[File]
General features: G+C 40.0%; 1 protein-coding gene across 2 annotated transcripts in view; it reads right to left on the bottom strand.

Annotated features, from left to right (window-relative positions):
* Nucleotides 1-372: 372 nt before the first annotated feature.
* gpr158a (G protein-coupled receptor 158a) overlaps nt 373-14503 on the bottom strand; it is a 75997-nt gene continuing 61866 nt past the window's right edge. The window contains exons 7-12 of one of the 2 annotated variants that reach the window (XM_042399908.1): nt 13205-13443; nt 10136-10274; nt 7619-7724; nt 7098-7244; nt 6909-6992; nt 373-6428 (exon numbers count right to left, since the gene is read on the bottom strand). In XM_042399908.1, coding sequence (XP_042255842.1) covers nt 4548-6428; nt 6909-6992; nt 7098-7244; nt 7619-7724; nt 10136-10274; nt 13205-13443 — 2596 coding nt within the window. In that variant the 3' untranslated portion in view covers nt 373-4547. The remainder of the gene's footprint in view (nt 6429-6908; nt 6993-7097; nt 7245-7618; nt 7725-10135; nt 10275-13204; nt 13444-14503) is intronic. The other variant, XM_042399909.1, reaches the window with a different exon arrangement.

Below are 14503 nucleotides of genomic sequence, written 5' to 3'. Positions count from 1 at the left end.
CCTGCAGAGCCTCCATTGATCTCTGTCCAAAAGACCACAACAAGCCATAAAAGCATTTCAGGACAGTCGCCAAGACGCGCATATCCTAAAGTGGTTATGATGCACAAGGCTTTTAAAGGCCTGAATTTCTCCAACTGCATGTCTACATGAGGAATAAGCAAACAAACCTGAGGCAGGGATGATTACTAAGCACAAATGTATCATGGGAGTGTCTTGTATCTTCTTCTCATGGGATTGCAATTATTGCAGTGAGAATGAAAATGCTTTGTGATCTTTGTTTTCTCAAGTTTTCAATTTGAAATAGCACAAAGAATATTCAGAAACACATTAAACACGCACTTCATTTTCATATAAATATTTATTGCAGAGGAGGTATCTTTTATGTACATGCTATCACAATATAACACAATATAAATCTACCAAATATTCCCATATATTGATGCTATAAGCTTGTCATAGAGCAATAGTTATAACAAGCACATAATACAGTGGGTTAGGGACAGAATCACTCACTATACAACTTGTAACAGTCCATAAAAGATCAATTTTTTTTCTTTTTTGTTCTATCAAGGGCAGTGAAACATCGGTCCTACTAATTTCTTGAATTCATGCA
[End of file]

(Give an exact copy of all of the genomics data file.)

General features: G+C 40.0%; 1 protein-coding gene across 2 annotated transcripts in view; it reads right to left on the bottom strand.

Annotated features, from left to right (window-relative positions):
* Nucleotides 1-372: 372 nt before the first annotated feature.
* gpr158a (G protein-coupled receptor 158a) overlaps nt 373-14503 on the bottom strand; it is a 75997-nt gene continuing 61866 nt past the window's right edge. The window contains exons 7-12 of one of the 2 annotated variants that reach the window (XM_042399908.1): nt 13205-13443; nt 10136-10274; nt 7619-7724; nt 7098-7244; nt 6909-6992; nt 373-6428 (exon numbers count right to left, since the gene is read on the bottom strand). In XM_042399908.1, coding sequence (XP_042255842.1) covers nt 4548-6428; nt 6909-6992; nt 7098-7244; nt 7619-7724; nt 10136-10274; nt 13205-13443 — 2596 coding nt within the window. In that variant the 3' untranslated portion in view covers nt 373-4547. The remainder of the gene's footprint in view (nt 6429-6908; nt 6993-7097; nt 7245-7618; nt 7725-10135; nt 10275-13204; nt 13444-14503) is intronic. The other variant, XM_042399909.1, reaches the window with a different exon arrangement.

Below are 14503 nucleotides of genomic sequence, written 5' to 3'. Positions count from 1 at the left end.
CCTGCAGAGCCTCCATTGATCTCTGTCCAAAAGACCACAACAAGCCATAAAAGCATTTCAGGACAGTCGCCAAGACGCGCATATCCTAAAGTGGTTATGATGCACAAGGCTTTTAAAGGCCTGAATTTCTCCAACTGCATGTCTACATGAGGAATAAGCAAACAAACCTGAGGCAGGGATGATTACTAAGCACAAATGTATCATGGGAGTGTCTTGTATCTTCTTCTCATGGGATTGCAATTATTGCAGTGAGAATGAAAATGCTTTGTGATCTTTGTTTTCTCAAGTTTTCAATTTGAAATAGCACAAAGAATATTCAGAAACACATTAAACACGCACTTCATTTTCATATAAATATTTATTGCAGAGGAGGTATCTTTTATGTACATGCTATCACAATATAACACAATATAAATCTACCAAATATTCCCATATATTGATGCTATAAGCTTGTCATAGAGCAATAGTTATAACAAGCACATAATACAGTGGGTTAGGGACAGAATCACTCACTATACAACTTGTAACAGTCCATAAAAGATCAATTTTTTTTCTTTTTTGTTCTATCAAGGGCAGTGAAACATCGGTCCTACTAATTTCTTGAATTCATGCA